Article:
This Classic Cranberry Sauce Recipes Is Everyone's Go-To (2024)

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The go-to classic, make-ahead cranberry sauce for Thanksgiving dinner.


Elise Bauer

This Classic Cranberry Sauce Recipes Is Everyone's Go-To (1)

Elise Bauer

Elise founded Simply Recipes in 2003 and led the site until 2019. She has an MA in Food Research from Stanford University.

Learn about Simply Recipes'Editorial Process

Updated October 27, 2023

91 Ratings

This Classic Cranberry Sauce Recipes Is Everyone's Go-To (2)

In This Recipe

  • Perfect for Turkey

  • Swaps and Subs

  • Make-Ahead

  • Storing and Freezing

  • Love Cranberries? Try These Recipes!

Do you like cranberry sauce? My father can't get enough of it during the holiday season. He'll even stock up on fresh cranberries when they become available in late October, and freeze them to eat all year long.

I think he looks forward to Thanksgiving just because he knows he can have as much cranberry sauce as he wants with his slices of turkey, and plenty leftover for turkey sandwiches.

When he finally runs out of frozen cranberries sometime in May, he'll start buying the cans. He'll hide the cans in a remote corner of the pantry and eat up the canned cranberries all by himself. Yes, he's a little obsessed.

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For me it's been an acquired taste. As a kid I just couldn't understand why something so beautifully garnet colored didn't taste like berry pie filling!

Cranberries are tart, very tart, and need sugar to balance their tartness. But even with the sugar, the tartness comes through. As an adult, I have come to love cranberry sauce in all forms, including a cranberry relish that you don't even have to cook.

This Classic Cranberry Sauce Recipes Is Everyone's Go-To (4)

Cranberry Sauce Is Perfect with Thanksgiving Turkey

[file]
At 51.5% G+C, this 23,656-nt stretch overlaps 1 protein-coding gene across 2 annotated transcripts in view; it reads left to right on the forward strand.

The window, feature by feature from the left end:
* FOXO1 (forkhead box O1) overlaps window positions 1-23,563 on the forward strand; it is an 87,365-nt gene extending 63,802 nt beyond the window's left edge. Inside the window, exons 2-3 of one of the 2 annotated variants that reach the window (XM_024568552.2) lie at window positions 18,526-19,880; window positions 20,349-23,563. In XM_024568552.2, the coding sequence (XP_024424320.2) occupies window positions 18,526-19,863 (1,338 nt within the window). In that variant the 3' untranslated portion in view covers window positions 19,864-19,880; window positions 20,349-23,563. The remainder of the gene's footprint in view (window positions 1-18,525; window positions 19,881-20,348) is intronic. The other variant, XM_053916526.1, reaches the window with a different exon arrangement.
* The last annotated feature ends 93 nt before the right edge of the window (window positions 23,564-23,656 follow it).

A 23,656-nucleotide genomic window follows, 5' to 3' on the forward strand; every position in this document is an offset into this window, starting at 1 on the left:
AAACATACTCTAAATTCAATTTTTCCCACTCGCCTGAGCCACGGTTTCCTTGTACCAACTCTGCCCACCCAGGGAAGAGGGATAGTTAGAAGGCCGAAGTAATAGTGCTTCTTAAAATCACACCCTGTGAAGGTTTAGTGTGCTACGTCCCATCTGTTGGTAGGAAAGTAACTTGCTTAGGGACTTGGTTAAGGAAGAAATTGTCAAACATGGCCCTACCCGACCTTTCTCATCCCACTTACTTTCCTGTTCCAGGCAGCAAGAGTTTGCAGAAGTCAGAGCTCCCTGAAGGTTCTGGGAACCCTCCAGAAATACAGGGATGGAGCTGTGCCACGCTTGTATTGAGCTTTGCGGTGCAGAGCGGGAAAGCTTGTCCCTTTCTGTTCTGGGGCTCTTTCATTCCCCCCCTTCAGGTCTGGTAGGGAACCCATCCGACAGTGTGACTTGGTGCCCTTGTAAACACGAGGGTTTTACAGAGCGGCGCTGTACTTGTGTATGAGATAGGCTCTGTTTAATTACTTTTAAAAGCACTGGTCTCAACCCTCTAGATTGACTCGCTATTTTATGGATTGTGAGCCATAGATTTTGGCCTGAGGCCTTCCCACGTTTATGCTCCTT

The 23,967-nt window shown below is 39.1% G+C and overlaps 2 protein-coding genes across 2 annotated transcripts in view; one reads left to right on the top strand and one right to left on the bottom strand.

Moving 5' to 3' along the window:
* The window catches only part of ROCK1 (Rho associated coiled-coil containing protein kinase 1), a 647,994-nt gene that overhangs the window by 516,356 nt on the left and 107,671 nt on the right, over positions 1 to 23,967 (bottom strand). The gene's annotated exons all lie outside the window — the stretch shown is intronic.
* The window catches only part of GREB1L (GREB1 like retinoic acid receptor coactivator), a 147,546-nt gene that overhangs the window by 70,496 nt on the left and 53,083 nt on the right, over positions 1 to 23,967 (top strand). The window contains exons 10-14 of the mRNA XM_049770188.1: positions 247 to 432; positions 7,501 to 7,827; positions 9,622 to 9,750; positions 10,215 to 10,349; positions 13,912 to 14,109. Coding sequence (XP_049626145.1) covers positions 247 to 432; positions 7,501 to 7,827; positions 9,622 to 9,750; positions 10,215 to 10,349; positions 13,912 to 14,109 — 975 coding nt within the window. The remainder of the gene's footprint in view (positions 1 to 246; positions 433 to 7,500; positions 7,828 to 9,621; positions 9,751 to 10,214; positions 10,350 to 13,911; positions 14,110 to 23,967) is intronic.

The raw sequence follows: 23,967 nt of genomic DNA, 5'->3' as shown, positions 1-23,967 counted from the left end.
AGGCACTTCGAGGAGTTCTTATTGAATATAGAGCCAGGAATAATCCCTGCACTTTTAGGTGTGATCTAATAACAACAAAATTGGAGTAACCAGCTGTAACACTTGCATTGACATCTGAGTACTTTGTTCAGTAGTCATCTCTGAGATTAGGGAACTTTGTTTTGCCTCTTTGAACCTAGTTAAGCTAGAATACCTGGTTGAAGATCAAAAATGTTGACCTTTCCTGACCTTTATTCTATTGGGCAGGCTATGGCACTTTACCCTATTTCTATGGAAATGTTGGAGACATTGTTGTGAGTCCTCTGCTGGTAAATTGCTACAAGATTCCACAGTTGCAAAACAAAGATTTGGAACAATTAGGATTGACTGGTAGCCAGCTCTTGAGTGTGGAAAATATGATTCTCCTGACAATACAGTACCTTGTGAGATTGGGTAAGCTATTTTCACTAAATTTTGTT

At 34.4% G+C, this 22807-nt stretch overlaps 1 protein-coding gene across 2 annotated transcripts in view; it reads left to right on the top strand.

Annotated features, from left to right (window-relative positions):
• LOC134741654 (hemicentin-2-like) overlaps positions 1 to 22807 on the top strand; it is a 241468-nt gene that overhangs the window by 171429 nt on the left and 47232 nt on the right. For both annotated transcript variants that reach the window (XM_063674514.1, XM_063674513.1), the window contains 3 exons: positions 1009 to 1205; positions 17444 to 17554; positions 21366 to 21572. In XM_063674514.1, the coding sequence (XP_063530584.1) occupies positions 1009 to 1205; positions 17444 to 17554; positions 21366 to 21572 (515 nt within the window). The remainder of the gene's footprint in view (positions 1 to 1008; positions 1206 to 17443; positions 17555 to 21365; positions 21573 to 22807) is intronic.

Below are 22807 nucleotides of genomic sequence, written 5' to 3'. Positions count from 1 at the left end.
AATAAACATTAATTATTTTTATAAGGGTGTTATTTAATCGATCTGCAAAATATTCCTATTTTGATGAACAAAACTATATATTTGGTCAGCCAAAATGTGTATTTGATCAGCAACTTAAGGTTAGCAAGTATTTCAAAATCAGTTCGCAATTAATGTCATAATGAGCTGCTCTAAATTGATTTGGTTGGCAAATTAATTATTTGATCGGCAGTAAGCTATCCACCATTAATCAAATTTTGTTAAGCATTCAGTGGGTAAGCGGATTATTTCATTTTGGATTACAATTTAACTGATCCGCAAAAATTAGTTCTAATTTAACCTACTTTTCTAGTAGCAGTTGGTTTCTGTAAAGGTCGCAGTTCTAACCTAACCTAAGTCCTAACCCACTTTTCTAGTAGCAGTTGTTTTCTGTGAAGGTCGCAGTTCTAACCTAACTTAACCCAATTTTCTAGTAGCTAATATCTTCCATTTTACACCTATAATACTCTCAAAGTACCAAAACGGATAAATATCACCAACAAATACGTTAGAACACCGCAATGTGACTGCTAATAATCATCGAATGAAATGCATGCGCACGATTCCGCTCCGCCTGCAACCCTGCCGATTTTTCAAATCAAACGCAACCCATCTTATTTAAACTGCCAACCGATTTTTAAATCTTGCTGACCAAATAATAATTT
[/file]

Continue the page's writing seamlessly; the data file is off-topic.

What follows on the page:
Cranberries are absolutely perfect with turkey. Sort of like lemons and chicken. Something about the flavors, they're just made for each other. Which is why the sauce is so good to spread over turkey in your leftover turkey sandwiches.

The following is a simple and easy recipe for cranberry sauce, one that you can easily dress up with extras. If you have a favorite way of making yours, please let us know about it in the comments!

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Cranberry Sauce Swaps & Substitutions

  • Stir in any of the following at the end of cooking: pecans, orange zest, raisins, currants, blueberries, cinnamon, nutmeg, allspice.
  • For a stronger orange flavor, decrease the amount of water in the recipe to 1/2 cup and add 1/2 cup orange juice.
  • For a reduced-sugar cranberry sauce, use half the amount of sugar called for, then taste and add more as needed. Also reduce the amount of water to 1/2 cup, adding more as needed if the sauce seems too thick.
  • To make sugar-free cranberry sauce, substitute a sugar replacer like Splenda or Truvia for the sugar.

How Far Ahead Can You Make Cranberry Sauce?

For the best consistency, make sure the cranberry sauce is thoroughly chilled before serving so it has time to set up. Making it the day before Thanksgiving gives it plenty of time to chill and saves you a task on the day itself.

You can make this cranberry sauce up to 1 week before serving.

Your Make-Ahead Thanksgiving ScheduleREAD MORE:

How to Store & Freeze Cranberry Sauce

Refrigerate leftover cranberry sauce for up to 2 weeks. Or freeze the sauce for up to 6 months.

Love Cranberries? Try These Recipes!

  • Cranberry Relish
  • Apple Cranberry Chutney
  • Cranberry Glazed Meatballs
  • Cranberry Orange Nut Bread
  • Cranberry Upside Down Cake

From the Editors Of Simply Recipes

Cranberry Sauce

Prep Time5 mins

Cook Time15 mins

Total Time20 mins

Servings9 servings

Yield2 1/4 cups

The recipe calls for a cup of water. You can easily substitute that with 1/2 cup of orange juice and 1/2 cup of water if you want to increase the orange note in the sauce (cranberries and oranges play well together!)

You can also reduce the sugar if you want. Start out with half as much and add more if you think it needs it. If you use less sugar, reduce the amount of water you add as well.